19
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Input: Two integers n and k given in any form that is convenient for your code

Output A random non-decreasing sequence of k integers, each in the range 1 to n. The sample should be chosen uniformly from all non-decreasing sequences of k integers with integers in the range 1 to n.

The output can be in any reasonable format you find convenient.

You can use whatever pseudo-random generator your favorite library/language provides.

We can assume that the integers n,k > 0.

Example

Say n,k = 2. The non-decreasing sequences are

1,1
1,2
2,2

Each sequence should have probability 1/3 of being outputted.

Restriction

Your code should run in no more than a few seconds for k = 20 and n = 100.

What doesn't work

If you just sample each integer randomly from the range 1 to n and then sort the list you won't get a uniform distribution.

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  • \$\begingroup\$ Outputting the number of non-decreasing sequences for n,k might make an interesting challenge on its own, if it hasn't already been done... \$\endgroup\$ – ETHproductions Nov 17 '16 at 16:35
  • 1
    \$\begingroup\$ @ETHproductions Not really, it's just a binomial (related to this) \$\endgroup\$ – Sp3000 Nov 17 '16 at 16:49
  • \$\begingroup\$ @Sp3000 Ah, OK. It was a fun challenge for me to figure out how to calculate it efficiently though. \$\endgroup\$ – ETHproductions Nov 17 '16 at 16:53
  • \$\begingroup\$ Your requirement that each sequence have equal probability of being output is not possible to satisfy with most garden variety PRNGs which may have just 32 or 48 bit states. According to Wolfram, there are 535 quintillion 20 element subsequences of 1, ..., 100 (didn't check how many of them are nondecreasing). 2^64 is just 18 quintillion. \$\endgroup\$ – Sinan Ünür Nov 18 '16 at 16:03
1
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Actually, 14 12 bytes

This answer is based on Emigna's 05AB1E answer and the answers on this Math.SE question. Golfing suggestions welcome! Try it online!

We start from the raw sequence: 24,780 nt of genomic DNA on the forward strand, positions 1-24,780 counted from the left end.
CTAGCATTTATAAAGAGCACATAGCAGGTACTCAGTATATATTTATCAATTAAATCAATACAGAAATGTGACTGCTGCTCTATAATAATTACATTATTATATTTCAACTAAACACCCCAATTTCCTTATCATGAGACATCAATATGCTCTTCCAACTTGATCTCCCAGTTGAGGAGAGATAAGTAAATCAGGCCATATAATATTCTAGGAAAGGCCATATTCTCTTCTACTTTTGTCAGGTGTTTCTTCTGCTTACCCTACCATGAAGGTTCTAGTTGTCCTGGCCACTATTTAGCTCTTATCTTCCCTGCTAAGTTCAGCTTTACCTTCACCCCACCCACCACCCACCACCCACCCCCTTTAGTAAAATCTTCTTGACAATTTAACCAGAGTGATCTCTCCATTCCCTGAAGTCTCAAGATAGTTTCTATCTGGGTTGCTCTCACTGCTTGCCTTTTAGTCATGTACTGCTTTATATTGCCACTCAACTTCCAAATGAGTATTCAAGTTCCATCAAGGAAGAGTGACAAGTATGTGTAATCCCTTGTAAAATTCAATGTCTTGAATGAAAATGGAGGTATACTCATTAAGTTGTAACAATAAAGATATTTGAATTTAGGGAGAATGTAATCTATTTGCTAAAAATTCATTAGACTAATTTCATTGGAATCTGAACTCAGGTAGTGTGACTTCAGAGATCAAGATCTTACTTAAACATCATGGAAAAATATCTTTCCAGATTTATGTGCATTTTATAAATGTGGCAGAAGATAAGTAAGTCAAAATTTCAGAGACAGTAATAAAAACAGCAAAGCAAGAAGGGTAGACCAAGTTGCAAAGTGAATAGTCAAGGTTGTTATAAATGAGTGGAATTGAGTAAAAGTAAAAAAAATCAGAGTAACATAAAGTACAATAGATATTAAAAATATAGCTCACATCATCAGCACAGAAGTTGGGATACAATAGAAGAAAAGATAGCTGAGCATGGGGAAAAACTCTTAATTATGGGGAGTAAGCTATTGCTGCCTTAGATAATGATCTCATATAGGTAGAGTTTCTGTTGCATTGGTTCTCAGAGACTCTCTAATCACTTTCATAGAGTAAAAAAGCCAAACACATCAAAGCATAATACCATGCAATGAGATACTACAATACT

;;ra+DR╚HS♀-

Ungolfing

      Implicit input n, then k.
;;    Duplicate k twice.
r     Push range [0...k] for later.
a     Invert the stack. Stack: n, k, k, [0...k]
+DR   Push the range [1..n+k-1].
╚     Shuffle the range. Stack: shuffled_range, k, [0...k]
H     Push the first k elements of shuffled_range. Call this increasing.
S     Sort increasing so the elements are actually increasing.
♀-    Subtract each element of [0...k] from each element of increasing.
      This gives us our non-decreasing sequence.
      Implicit return.
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12
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Python, 89 bytes

from random import*
lambda n,k:[x-i for i,x in enumerate(sorted(sample(range(1,n+k),k)))]

Generating an increasing sequence rather than a non-decreasing one would be straightforward: this is just a random subset of k numbers between 1 and n, sorted.

But, we can convert an increasing sequence to a non-decreasing one by shrinking each gap between consecutive numbers by 1. So, a gap of 1 becomes a gap of 0, making equal numbers. To do so, decrease the i'th largest value by i

r[0], r[1], ..., r[n-1]  =>  r[0]-0, r[1]-1, ..., r[n-1]-(n-1)

For the result to be from 1 to n, the input must be from 1 to n-k+1. This gives a bijection between non-decreasing sequences of numbers between 1 and n, to increasing sequences between 1 and n-k+1. The same bijection is used in the stars and bars argument for counting such sequences.

The code uses the python function random.sample, which takes k samples without replacement from the input list. Sorting it gives the increasing sequence.

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  • \$\begingroup\$ This is impressive. Could you add an explanation of the method please? \$\endgroup\$ – user9206 Nov 17 '16 at 17:05
  • \$\begingroup\$ Yup, busy now, will explain later. \$\endgroup\$ – xnor Nov 17 '16 at 17:36
  • \$\begingroup\$ I counted 90 bytes... (and you can also import* to save 1 byte) \$\endgroup\$ – Rod Nov 17 '16 at 17:39